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Ultimate Air 200DX very noisy

airfix | Posted in General Questions on

Nearing the end of my build and finally fired up the Ultimate Air 200DX and boy is it loud.  It sounds like a jet engine going off in my house.

Here is a link to a video of it in my living room vent:

The installer has not yet balanced the unit and set the adjustable apertures yet.  The dial is set a little below half way (I assume a little less then 100cfm) in that video.  When it is on boost mode it is easily twice as loud as this.

We have flex ducts directly out of the unit to the first 4″ diameter sheet metal duct.  All ducts in the walls are 4″. 

Any tips on what might be causing this?  Maybe dirty filters?

Edited for typo

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  1. DevinCarlson | | #1

    Is the trunk duct metal and what size is it? How long is the flex duct from the unit to the trunk and is it the same size? How many supply and return ducts do you have? Properly ducted, you shouldn't be able to hear much at the grilles, even on boost mode.

    The trunk should be at least an 8" round metal duct with five or more 4" metal supply ducts and an equivalent amount of return.

    Checking to make sure that the filter isn't plugged is always a good idea!

  2. airfix | | #2

    I think the trunk duct is metal. I'm pretty sure it is 6" because I think that is what the ERV connection is. The flex duct is about 3 to 4 feet to the trunk however it is in a tight space and is quite convoluted.

    We have 4 supplies and 5 exhausts. The supply and exhaust flow rate is balanced at 115 cfm supply and 115 cfm exhaust.

    One thing I noticed is they did not suspend the unit from rubber bungees as shown in the installation manual. They used steel U channel and mounted it right to the ceiling joists.

    We are fully sheet rocked and painted so I'm worried I won't be able to fix whatever is causing the problem.


    1. DevinCarlson | | #3

      Definitely verify the diameter of the trunk duct. A single 6" round is way too small to quietly handle the 200 CFM the unit is trying to deliver on boost mode. Four 4" supplies is also short.

      "UltimateAir recommends a minimum of a 7” to 6” taper reducer at all four collars. Some installations will require 8” to 6” tapered reducer for running 8” trunk ducts."

      Installation manual:

      Ducting guide:

  3. airfix | | #4

    It turns out my builder confirmed there are 8" flex ducts going to an 8" trunk line.

    I couldn't find your quoted text in either of the manuals.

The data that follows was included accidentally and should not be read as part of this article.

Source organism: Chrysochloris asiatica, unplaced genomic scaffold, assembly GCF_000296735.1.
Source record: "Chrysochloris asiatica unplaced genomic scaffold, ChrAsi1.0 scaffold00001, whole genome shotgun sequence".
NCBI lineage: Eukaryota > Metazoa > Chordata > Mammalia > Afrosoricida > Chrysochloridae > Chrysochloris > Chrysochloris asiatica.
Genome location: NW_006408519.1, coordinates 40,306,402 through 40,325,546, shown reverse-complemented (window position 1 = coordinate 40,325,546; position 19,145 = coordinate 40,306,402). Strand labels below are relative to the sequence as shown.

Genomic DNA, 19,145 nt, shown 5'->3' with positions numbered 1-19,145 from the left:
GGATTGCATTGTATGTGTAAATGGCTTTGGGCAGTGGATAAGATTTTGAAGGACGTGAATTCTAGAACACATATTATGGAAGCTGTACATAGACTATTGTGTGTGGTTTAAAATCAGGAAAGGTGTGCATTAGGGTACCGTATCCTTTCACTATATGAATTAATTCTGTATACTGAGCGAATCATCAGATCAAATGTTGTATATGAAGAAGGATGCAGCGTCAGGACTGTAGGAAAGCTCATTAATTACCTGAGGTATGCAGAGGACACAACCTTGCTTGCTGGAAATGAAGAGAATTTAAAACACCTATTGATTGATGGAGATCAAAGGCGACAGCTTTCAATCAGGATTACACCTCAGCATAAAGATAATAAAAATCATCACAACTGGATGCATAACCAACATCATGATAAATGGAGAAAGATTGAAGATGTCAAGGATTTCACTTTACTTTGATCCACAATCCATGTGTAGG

I'm not sure what you mean by four 4" supplies is too short. You mean we should have more than 4 supplies? It's my understanding that I would put supplies to my bedrooms, dining room and living room. Where else should I put a supply? Hallways?

    How will adding more than 4 supplies help with the noise? I assume you are thinking that I'd up the whole house balance from 115 CFM to something more by adding another supply?


  4. Expert Member
    Akos | | #5

    It sounds to me like fan noise, which is surprising if it is far from the unit especially with a bit of flex duct in between.

    You can narrow down where the noise is coming from by disconnecting one of the feeds to the bedroom near the main trunk. If it is noisy there, it is coming from the ERV unit. If it is quiet, than it could be some ugly ducting near the diffuser.

    If it is the ERV unit, you can try installing a duct silencer near it or, if you have the space, a smaller one for each bedroom.

    50CFM is a bit on the high side for a 4" supply but it should not be that loud. If the ducting just before the diffuser is ugly, the ~600FPM while running on boots could create some noise. If you can get it down to under 400FPM on boost (adding 2 more supplies elsewhere in the house) should be significantly quieter.

  5. airfix | | #6

    The duct where the video is taken is probably about 25 feet straight line distance from the unit. It sounds to me like it is the unit making the noise too. My mechanical room is super tight and I don't think I have room for silencers. They are 20+ inches long.

    If I have 8" pipe delivering 115 cfm then that's 329 fpm,
    When that splits to the 4" pipes then at 28.75 cfm that's the same 329 fpm doh! Pi D^2/4

    I did notice that there was some screws penetrating into the duct work, I'm sure that doesn't help.

    It will be hard to add 2 more supplies as we are fully sheetrock and painted and supposed to be moving in on Friday :(

    Can you set the boost so it doesn't run at 100%, maybe just 75% flow rate?


    1. Expert Member
      Akos | | #7

      You'll have to check with the manufacturer. The ones I've used had an option for setting boost flow rate.

      If you are tight on space one option is to do an S bend on the flex right out of the unit. This is fairly restrictive but with 8" trunk, it shouldn't add too much restriction at nominal flow rate.

      You can also get one of these transfer ducts and cut the insert core to fit into your existing trunk or bedroom diffuser. The honeycomb structure works quite well for stopping high frequency noise from the blower.

  6. MattJF | | #8

    I would start investigating right at the unit. This sounds different than most duct noise, but is hard to tell over video. Have the installer check the static pressures on each of 4 ducts. Fans can be noisy if they are flow restricted. You can also disconnect the ducts and see if the unit is noisy with no restrictions. You can also usually unplug each fan internally to run them independently to isolate noise issues.

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